Work Programme fails to live up to expectations

27 Nov 12
The government has defended its flagship scheme to find jobs for unemployed people, although only 2.3% of those taking part in the Work Programme found long-term employment in its first year.
By Richard Johnstone | 28 November 2012

The government has defended its flagship scheme to find jobs for unemployed people, although only 2.3% of those taking part in the Work Programme found long-term employment in its first year.

Statistics published yesterday by the Department for Work & Pensions show that 878,000 unemployed people were referred to the programme between its launch in June 2011 and July 2012. Only 20,000 of these stayed in their jobs for longer than three to six months, lower than the government’s 5.5% target and the number of people who would have found jobs without any help.

Under the programme’s payment-by-result contracts, private and voluntary providers receive a small attachment fee when they start to help each unemployed person find work.

Payments are made to the 18 prime contractors across Britain once they place people in jobs. A job outcome fee can be claimed after a participant has been in a post for three or six months, dependent on circumstances, with up to 26 subsequent ‘sustainment payments’ can be made.

Over the 13-month period, around 31,000 job outcome payments were made. Around 58,000 sustainment payments – indicating long-term jobs had been secured – were paid, based on around 20,000 people having retained jobs for the period required to trigger them.

The number of people in long-term jobs is below the number the Department for Work and Pensions estimated would have found employment if the scheme didn’t exist. The ‘non-intervention performance profile’ for those on Jobseekers Allowance and Employment Support Allowance was 5% in the first year, the department stated in its initial Invitation to Tender.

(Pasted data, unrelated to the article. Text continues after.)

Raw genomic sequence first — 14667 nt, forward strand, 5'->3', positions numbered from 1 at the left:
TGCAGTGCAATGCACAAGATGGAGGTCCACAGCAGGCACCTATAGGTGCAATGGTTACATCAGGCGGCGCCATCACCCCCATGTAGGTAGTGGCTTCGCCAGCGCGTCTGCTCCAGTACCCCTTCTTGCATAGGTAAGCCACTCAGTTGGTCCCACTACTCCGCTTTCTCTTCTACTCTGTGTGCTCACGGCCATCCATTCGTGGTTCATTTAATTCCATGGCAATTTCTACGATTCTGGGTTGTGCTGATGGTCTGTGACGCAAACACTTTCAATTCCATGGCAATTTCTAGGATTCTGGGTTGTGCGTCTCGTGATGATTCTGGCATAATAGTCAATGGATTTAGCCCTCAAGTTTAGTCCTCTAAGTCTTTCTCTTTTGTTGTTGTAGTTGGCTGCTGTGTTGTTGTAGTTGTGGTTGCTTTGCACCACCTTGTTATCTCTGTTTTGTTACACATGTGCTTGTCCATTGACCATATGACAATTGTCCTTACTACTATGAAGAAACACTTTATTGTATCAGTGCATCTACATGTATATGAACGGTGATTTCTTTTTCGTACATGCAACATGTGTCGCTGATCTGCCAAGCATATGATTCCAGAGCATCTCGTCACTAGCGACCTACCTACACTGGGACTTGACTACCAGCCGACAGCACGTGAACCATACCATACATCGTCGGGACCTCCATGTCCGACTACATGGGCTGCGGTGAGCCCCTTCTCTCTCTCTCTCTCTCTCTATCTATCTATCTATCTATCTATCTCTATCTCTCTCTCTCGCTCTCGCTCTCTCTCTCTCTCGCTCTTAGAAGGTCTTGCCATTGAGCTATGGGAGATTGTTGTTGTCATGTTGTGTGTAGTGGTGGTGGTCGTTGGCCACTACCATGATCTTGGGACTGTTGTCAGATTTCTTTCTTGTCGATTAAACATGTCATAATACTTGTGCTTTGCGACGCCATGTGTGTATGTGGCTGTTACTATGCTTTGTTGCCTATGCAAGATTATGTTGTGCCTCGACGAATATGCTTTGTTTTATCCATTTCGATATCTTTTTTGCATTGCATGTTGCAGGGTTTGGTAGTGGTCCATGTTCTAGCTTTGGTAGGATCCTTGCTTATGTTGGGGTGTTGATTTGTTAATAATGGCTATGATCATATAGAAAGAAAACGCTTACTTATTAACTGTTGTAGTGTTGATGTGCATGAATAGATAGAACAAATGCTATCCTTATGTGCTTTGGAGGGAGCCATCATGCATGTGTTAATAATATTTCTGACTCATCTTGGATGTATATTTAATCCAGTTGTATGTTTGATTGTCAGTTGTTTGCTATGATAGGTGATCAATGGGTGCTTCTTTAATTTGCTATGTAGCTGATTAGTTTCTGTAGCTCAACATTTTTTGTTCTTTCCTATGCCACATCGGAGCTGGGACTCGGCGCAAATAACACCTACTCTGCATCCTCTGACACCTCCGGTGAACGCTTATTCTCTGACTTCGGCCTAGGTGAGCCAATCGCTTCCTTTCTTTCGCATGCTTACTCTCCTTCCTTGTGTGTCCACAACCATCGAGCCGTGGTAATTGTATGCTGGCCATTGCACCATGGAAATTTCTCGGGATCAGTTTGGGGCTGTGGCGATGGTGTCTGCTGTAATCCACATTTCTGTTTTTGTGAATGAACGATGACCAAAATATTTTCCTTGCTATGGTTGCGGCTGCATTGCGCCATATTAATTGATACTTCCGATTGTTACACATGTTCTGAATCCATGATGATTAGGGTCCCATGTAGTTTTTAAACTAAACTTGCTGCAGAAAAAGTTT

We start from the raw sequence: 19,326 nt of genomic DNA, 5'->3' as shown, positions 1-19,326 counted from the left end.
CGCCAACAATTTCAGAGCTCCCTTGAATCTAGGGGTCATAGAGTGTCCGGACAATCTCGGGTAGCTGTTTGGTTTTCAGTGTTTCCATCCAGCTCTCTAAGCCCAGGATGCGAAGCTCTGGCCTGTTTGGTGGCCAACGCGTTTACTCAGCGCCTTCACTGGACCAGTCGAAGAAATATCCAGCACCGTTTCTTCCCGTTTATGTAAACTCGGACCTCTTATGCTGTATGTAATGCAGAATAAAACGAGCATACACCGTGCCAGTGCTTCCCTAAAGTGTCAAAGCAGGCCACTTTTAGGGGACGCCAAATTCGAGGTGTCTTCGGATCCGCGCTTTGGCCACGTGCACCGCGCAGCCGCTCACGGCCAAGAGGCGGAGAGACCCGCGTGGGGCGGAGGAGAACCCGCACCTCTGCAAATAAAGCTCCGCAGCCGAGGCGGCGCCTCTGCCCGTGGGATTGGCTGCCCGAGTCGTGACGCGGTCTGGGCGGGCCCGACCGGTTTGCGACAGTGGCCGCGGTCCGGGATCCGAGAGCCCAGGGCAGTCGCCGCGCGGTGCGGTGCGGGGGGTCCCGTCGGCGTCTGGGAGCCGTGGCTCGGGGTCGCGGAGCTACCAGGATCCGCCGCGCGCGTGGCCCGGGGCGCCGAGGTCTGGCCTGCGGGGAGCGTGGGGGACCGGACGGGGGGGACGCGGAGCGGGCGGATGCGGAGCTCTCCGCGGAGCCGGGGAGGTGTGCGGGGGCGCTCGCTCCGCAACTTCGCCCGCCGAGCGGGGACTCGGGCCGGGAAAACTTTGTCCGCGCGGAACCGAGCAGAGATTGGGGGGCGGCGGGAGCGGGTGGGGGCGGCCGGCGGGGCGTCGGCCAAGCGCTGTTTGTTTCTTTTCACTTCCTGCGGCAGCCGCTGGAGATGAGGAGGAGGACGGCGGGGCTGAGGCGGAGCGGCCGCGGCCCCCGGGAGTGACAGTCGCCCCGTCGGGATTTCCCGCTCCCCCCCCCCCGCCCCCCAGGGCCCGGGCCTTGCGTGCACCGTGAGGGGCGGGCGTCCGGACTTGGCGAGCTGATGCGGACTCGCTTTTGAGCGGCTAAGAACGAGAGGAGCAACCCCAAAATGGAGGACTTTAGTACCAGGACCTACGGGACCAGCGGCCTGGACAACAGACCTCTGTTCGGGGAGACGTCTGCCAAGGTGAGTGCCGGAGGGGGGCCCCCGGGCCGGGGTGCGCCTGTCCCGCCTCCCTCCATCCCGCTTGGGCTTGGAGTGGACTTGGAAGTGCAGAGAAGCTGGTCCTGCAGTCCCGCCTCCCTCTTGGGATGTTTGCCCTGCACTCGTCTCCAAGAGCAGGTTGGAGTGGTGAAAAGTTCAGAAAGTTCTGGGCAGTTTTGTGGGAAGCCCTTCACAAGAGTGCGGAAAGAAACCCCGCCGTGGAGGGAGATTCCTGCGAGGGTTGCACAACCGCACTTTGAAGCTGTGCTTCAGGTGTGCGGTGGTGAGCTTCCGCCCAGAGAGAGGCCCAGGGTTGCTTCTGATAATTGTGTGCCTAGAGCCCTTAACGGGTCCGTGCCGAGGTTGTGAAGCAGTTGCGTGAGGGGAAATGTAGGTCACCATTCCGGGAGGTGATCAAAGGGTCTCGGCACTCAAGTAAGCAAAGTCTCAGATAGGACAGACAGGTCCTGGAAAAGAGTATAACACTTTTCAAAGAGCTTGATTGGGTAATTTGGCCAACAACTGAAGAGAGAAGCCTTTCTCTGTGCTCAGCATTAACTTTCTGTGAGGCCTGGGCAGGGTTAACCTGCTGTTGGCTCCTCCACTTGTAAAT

Responding to the figures, employment minister Mark Hoban said ‘it's still early days’ in the programme. However, he added ‘already thousands of lives are being transformed’, with one in four people getting some work.

‘More than half of the early starters have been off benefits and performance is improving,’ he said.

‘Clearly these figures only give a snapshot picture as we’re one year in, and the Work Programme offers support to claimants for two years, but these results are encouraging and something providers can look to build on.’

The Social Market Foundation think-tank, which has examined the programme, said the figures raised ‘serious questions about the DWP’s expectations for the scheme’.

Director Ian Mulheirn said the lower number of people in long-term jobs showed ministers’ ambitions for the scheme ‘were nowhere near what past programme performance would suggest is achievable’.

He added: ‘Finding sustained jobs for the long-term unemployed takes time, so the figures for the first year of the scheme were never going to be high. But the government knew this and still set as an absolute minimum that providers should find sustained work for 11 in every 200 jobseekers in the first 12 months of the scheme.

‘Unless a better-funded service is provided, many jobseekers will slip into permanent worklessness. The principles behind the Work Programme are sound for more normal economic times but the funding mechanism has the unfortunate side-effect of cutting frontline unemployment services at times of high unemployment and increasing it when jobs are plentiful.’

The National Council for Voluntary Organisations, which represents some voluntary contractors in the scheme, said the figures were ‘disappointing’.

Chief executive Sir Stuart Etherington said: ‘The Work Programme is clearly not working well enough for many people that are struggling to find and stay in stable employment. Charities involved in the programme have been sounding the alarm bells on this since day one and the NCVO has consistently been calling for changes to improve the programme.

‘The employment market, at present, is incredibly tough and the government, the private sector and charities need to work together to ensure the scheme delivers for job-seekers.’

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